The foregoing description of the embodiments has been provided for purposes of illustration and description. It is not intended to be exhaustive. Individual elements or features of a particular embodiment are generally not limited to that particular embodiment, but, where applicable, are interchangeable and can be used in a selected embodiment, even if not specifically shown or described. The same may also be varied in many ways. Such variations are not to be regarded as a departure from the disclosure and all such modifications are intended to be included within the scope of the disclosure.

Claims (14)

What is claimed is:
1. A system comprising:
a controller that operates at least one piece of equipment according to a plurality of setpoint values;
a setpoint monitor in communication with the controller, the setpoint monitor receiving a plurality of setpoint modifications, each setpoint modification corresponding to a modification of one of the plurality of setpoint values, the setpoint monitor calculating an expected change in energy consumption of the at least one piece of equipment for each of the plurality of setpoint modifications and ranking the plurality of setpoint modifications based on the expected change in energy consumption;
a first terminal in communication with the setpoint monitor, the first terminal displaying the plurality of setpoint modifications in an order based on the ranking of the plurality of setpoint modifications and receiving input for each setpoint modification of the plurality of setpoint modifications indicating one of approval or rejection of the setpoint modification.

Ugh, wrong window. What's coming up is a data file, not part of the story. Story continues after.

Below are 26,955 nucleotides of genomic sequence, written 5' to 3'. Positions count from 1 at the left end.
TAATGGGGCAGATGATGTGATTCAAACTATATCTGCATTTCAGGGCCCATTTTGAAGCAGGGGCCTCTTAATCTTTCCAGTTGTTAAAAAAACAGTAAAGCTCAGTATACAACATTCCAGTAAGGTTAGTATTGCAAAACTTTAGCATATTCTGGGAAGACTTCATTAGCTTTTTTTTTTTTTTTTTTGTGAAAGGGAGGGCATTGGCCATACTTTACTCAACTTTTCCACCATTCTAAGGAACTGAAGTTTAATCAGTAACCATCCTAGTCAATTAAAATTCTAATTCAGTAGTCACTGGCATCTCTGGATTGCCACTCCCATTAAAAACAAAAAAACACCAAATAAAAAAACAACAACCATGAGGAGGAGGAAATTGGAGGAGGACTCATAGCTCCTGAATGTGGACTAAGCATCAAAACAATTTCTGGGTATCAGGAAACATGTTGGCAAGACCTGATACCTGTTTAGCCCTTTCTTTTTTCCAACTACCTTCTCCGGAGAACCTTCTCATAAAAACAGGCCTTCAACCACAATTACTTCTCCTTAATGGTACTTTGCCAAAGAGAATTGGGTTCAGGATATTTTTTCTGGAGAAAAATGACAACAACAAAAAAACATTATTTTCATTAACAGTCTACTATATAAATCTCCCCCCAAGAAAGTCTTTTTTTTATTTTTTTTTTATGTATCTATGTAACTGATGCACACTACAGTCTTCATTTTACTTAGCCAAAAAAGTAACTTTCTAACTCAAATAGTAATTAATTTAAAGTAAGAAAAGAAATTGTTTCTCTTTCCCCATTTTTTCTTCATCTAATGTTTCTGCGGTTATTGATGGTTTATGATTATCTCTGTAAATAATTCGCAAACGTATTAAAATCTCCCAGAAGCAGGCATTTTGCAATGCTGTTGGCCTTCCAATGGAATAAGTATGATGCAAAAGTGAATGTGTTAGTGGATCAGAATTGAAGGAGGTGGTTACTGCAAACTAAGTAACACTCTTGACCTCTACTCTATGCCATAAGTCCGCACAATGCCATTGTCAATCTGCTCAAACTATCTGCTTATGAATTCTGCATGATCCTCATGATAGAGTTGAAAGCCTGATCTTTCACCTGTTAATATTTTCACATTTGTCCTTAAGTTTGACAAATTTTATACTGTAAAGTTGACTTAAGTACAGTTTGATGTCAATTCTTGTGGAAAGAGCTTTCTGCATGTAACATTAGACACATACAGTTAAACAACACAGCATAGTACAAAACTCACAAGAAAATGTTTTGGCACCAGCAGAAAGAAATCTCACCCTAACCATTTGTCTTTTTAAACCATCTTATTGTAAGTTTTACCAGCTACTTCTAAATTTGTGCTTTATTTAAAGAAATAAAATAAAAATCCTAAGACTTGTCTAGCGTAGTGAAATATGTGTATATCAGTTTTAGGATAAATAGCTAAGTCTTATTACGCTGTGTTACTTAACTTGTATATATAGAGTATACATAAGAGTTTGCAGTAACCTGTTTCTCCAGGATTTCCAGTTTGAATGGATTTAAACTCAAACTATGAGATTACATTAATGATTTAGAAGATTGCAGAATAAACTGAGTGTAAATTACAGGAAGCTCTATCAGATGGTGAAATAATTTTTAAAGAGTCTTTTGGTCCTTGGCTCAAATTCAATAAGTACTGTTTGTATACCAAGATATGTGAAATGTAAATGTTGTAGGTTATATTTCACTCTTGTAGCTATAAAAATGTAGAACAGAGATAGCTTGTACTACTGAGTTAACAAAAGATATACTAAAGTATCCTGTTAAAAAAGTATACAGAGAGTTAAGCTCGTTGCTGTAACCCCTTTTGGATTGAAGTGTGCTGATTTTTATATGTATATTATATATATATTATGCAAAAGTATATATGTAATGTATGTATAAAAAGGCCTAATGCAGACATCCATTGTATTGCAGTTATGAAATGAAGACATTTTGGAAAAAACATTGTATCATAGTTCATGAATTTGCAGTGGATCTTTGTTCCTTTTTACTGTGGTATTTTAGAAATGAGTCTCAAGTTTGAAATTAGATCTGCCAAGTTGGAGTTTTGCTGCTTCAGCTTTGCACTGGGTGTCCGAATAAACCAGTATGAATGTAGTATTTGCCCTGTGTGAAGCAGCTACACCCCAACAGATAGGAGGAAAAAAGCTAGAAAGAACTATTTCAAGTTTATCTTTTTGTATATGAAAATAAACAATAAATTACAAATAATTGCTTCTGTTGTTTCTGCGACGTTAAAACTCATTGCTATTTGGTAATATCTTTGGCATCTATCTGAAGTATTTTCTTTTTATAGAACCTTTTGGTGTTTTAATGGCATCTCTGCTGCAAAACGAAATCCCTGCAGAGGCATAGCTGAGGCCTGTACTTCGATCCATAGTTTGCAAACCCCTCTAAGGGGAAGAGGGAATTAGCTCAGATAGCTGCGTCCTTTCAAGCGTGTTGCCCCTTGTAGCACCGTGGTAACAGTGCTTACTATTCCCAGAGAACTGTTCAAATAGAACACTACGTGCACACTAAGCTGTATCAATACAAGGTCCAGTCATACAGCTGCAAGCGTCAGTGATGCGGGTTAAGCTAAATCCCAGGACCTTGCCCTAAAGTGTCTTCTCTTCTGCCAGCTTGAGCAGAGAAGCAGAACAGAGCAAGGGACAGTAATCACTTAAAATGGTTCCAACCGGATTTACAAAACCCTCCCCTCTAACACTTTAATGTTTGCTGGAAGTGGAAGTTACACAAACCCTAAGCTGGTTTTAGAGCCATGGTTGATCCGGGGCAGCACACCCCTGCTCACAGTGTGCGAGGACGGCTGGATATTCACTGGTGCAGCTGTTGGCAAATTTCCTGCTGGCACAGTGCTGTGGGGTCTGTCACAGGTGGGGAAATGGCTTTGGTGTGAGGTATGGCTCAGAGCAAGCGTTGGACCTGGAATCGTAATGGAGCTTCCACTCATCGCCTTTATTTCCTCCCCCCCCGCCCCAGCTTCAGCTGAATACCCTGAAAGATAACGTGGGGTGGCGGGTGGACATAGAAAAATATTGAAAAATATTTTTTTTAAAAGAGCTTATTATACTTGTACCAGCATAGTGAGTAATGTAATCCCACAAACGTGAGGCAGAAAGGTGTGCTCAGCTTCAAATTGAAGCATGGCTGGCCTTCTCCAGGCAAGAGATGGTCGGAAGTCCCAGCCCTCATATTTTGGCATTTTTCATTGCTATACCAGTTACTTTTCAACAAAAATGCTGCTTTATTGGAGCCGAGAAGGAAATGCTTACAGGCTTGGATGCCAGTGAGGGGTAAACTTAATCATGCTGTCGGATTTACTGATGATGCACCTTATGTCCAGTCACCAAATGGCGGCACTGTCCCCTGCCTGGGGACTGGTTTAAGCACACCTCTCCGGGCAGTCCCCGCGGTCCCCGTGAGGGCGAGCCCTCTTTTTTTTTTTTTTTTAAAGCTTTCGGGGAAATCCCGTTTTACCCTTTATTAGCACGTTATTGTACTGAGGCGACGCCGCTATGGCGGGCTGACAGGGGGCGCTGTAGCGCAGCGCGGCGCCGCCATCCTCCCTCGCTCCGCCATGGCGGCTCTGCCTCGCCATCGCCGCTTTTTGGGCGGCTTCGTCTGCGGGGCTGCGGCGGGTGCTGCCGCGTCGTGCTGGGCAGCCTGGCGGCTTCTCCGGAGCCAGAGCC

2. The system of claim 1 further comprising a second terminal in communication with the setpoint monitor, the second terminal outputting an indicator indicating for each setpoint modification of the plurality of setpoint modifications that the setpoint modification has been rejected when the input to the first terminal indicates rejection of the setpoint modification.
3. The system of claim 2 wherein the second terminal receives input indicating one of agreement or disagreement with the rejection of the setpoint modification.
4. The system of claim 1 wherein the setpoint monitor compares the expected change in energy consumption for each setpoint modification of the plurality of setpoint modifications with a predetermined threshold and generates an alert when the expected change in energy consumption is greater than the predetermined threshold.
5. The system of claim 4 further comprising a second terminal in communication with the setpoint monitor, the second terminal receiving the alert.
6. The system of claim 1 wherein the setpoint monitor compares the expected change in energy consumption for each setpoint modification of the plurality of setpoint modifications with a predetermined threshold and categorizes each setpoint modification of the plurality of setpoint modifications based on the comparison.
7. The system of claim 6 wherein, for each setpoint modification of the plurality of setpoint modifications, the setpoint monitor categorizes the setpoint modification as urgent when the expected change in energy consumption is greater than the predetermined threshold.
8. A method comprising:
receiving, with a setpoint monitor in communication with a controller that operates at least one piece of equipment according to a plurality of setpoint values, a plurality of setpoint modifications, each setpoint modification corresponding to a modification of one of the plurality of setpoint values;
calculating, with the setpoint monitor, an expected change in energy consumption of the at least one piece of equipment for each of the plurality of setpoint modifications;
ranking, with the setpoint monitor, the plurality of setpoint modifications based on the expected change in energy consumption;